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Wednesday, October 19, 2011

What's Needed to Successfully Target the Level of Nominal GDP?

Brad DeLong:

What Needs to Happen for the Fed to Successfully Target the Level of Nominal GDP?, by Brad DeLong: Paul Krugman writes:

Getting Nominal: “Market monetarists” like Scott Sumner and David Beckworth are crowing about the new respectability of nominal GDP targeting. And they have a right to be happy. My beef with market monetarism early on was that its proponents seemed to be saying that the Fed could always hit whatever nominal GDP level it wanted; this seemed to me to vastly underrate the problems caused by a liquidity trap. My view was always that the only way the Fed could be assured of getting traction was via expectations, especially expectations of higher inflation –a view that went all the way back to my early stuff on Japan. And I didn’t think the climate was ripe for that kind of inflation-creating exercise.

At this point, however, we seem to have a broad convergence. As I read them, the market monetarists have largely moved to an expectations view. And now that we’re almost four years into the Lesser Depression, I’m willing, out of a combination of a sense that support is building for a Fed regime shift and sheer desperation, to support the use of expectations-based monetary policy as our best hope.

And one thing the market monetarists may have been right about is the usefulness of focusing on nominal GDP. As far as I can see,the underlying economics is about expected inflation; but stating the goal in terms of nominal GDP may nonetheless be a good idea, largely as a selling point, since it (a) is easier to make the case that we’ve fallen far below where we should be and (b) doesn’t sound so scary and anti-social.

I still believe that the chances of success will be a lot larger if we have expansionary fiscal policy too; but by all means let’s try whatever we can…

Let's try to answer this question by using… the IS-LM model!

If you are--as we are right now--in a liquidity trap, with extremely interest-elastic money demand, then expansionary monetary policy that involved the Federal Reserve buying financial assets for cash:

  1. will have next to no effect on the short-term safe nominal interest rate--it's already zero.
  2. will decrease the long-term safe nominal interest rate to the extent that your open-market operations today change people's expectations of what your target for the short-term safe nominal interest rate in the future.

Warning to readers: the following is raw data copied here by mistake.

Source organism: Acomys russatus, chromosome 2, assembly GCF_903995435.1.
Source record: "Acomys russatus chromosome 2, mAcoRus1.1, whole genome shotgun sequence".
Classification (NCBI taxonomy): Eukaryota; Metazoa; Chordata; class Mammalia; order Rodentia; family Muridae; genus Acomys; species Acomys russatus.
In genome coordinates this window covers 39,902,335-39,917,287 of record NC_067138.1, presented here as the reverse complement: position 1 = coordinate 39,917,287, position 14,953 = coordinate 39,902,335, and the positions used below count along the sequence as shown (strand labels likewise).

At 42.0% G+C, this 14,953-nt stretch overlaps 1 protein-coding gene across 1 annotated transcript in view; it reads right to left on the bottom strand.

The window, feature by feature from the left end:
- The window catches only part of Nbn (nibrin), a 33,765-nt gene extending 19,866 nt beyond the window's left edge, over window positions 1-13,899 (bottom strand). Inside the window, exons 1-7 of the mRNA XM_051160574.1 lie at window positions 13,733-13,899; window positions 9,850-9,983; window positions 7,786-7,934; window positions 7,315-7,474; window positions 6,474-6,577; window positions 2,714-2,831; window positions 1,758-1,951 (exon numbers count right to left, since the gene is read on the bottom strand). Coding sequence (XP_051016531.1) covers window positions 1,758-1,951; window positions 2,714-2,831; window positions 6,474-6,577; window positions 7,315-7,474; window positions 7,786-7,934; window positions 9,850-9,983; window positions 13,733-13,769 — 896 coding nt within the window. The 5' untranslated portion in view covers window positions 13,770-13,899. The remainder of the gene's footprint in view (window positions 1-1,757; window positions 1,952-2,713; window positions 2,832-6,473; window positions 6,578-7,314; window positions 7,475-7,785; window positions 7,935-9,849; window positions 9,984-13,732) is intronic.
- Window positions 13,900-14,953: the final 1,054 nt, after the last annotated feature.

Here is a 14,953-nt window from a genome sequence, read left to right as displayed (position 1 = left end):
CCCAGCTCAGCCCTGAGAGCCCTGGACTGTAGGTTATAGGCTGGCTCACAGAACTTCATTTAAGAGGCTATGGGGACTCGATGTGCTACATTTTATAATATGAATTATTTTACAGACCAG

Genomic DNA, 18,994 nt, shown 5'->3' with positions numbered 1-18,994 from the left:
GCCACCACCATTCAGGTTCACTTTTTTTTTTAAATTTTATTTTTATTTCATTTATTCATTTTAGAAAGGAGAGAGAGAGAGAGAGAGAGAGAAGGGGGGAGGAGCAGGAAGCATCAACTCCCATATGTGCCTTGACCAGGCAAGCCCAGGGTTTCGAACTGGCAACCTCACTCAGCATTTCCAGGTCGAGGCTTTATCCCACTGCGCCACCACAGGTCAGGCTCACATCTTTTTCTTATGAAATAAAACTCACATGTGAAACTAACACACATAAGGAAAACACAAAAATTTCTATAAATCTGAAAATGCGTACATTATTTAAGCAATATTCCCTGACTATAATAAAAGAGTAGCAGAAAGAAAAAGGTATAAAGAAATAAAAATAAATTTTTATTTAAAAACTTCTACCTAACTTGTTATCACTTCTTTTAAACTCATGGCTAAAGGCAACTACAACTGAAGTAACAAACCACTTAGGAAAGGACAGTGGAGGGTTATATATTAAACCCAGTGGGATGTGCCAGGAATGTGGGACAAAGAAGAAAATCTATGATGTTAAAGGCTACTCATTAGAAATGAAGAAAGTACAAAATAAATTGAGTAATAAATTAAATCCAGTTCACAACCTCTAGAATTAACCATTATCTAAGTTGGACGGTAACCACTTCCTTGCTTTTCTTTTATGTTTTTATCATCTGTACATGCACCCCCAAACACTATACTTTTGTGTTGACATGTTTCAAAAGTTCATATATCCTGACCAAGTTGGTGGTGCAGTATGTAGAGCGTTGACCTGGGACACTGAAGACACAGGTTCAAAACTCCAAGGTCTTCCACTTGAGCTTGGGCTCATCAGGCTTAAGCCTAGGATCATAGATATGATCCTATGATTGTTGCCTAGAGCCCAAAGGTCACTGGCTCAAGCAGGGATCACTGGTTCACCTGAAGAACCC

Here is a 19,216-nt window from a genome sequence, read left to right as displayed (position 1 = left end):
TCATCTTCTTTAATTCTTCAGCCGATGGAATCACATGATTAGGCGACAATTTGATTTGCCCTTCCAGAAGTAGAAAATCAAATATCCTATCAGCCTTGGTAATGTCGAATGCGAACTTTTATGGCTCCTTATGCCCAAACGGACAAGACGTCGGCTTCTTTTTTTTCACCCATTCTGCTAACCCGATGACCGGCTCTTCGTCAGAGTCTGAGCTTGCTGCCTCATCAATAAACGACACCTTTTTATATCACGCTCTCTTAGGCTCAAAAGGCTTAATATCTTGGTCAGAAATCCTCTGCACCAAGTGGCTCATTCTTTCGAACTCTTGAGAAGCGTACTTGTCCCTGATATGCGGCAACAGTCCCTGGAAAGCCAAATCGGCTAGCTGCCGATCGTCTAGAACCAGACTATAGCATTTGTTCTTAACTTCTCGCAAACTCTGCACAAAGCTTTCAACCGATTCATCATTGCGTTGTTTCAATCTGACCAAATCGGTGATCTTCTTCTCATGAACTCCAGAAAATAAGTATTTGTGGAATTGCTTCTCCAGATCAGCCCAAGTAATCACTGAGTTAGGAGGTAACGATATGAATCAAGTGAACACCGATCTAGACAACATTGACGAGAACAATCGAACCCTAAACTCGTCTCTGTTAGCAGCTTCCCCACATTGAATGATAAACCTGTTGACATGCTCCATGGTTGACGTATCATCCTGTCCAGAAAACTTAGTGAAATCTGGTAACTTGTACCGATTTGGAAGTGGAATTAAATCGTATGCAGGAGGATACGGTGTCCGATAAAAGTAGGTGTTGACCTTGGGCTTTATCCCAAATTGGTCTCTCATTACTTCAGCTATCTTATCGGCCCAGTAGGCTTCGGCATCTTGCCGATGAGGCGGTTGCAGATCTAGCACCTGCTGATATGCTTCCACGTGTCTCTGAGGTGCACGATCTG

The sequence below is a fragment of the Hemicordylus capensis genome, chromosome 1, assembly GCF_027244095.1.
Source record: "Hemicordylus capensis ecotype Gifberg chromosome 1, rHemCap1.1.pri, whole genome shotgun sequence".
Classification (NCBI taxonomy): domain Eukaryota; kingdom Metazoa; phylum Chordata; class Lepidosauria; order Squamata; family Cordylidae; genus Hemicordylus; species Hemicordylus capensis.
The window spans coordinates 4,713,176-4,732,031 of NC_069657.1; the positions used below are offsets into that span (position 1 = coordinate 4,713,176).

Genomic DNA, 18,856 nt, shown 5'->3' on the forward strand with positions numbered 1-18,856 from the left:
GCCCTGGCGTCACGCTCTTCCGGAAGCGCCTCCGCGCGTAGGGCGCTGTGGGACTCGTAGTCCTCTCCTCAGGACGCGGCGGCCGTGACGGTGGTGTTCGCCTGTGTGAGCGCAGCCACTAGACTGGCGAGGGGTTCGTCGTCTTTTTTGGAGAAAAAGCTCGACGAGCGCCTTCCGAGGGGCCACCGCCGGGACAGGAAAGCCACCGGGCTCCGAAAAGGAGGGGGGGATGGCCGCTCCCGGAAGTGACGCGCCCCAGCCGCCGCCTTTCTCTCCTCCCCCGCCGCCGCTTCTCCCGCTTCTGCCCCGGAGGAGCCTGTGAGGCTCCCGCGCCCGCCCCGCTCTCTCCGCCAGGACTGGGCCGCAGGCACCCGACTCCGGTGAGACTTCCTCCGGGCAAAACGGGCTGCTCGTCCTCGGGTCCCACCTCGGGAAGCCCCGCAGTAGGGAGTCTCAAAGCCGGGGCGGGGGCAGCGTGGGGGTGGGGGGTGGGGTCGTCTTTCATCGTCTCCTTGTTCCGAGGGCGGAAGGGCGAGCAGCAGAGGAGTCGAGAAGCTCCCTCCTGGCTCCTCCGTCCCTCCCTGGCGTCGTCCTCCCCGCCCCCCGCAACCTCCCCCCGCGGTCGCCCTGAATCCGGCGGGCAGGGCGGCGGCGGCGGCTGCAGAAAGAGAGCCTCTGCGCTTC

3. will decrease the long-term safe real interest rate to the extent that it decreases the short-term nominal interest rate and changes expectations today of what inflation will be in the future.
  4. will decrease the long-term risky real interest rate to the extent that it decreases the long-term safe real interest rate and to the extent that the assets purchased for cash by the Federal Reserve free up the risk-bearing capacity of private investors and lead to a reduction in risk spreads.
  5. will increase spending to the extent that it decreases the long-term risky real interest rate and to the extent that private spending responds positively to decreases in the long-term risky real interest rate.

Lots of steps here, some of which may well be weak.

By contrast, the alternative expansionary policy is for the government to print money and spend it buying useful things. Then:

  1. The buying of useful things raises spending.
  2. Financing it by printing money rather than issuing bonds means no increase in interest rates to crowd out private spending.
  3. Financing it by printing money rather than promising to levy future taxes means no increase in the present value of future tax liability to crowd out private spending.
  4. Financing it by printing money means no worries about any increase in fears of some future government default.

By contrast, if we tried to target nominal GDP through fiscal policy alone--through borrowing and spending buying useful things:

  1. The buying of useful things raises spending.
  2. Financing it by issuing bonds might mean an increase in interest rates that would crowd out private spending.
  3. Financing it by promising to levy future taxes means an increase in the present value of future tax liability that might crowd out private spending.
  4. Financing it by issuing bonds means a possible increase in fears of some future government default.

To try to target nominal GDP using either only monetary policy or only fiscal policy seems hazardous. To coordinate--monetary and fiscal expansion, money printing-financed purchase of useful things--seems to be the winner.

Yep, as I've been arguing since this started, we need attack the unemployment problem aggressively with both barrels of the policy gun.

    Posted by on Wednesday, October 19, 2011 at 02:07 PM in Economics, Fiscal Policy, Monetary Policy | Permalink  Comments (13)


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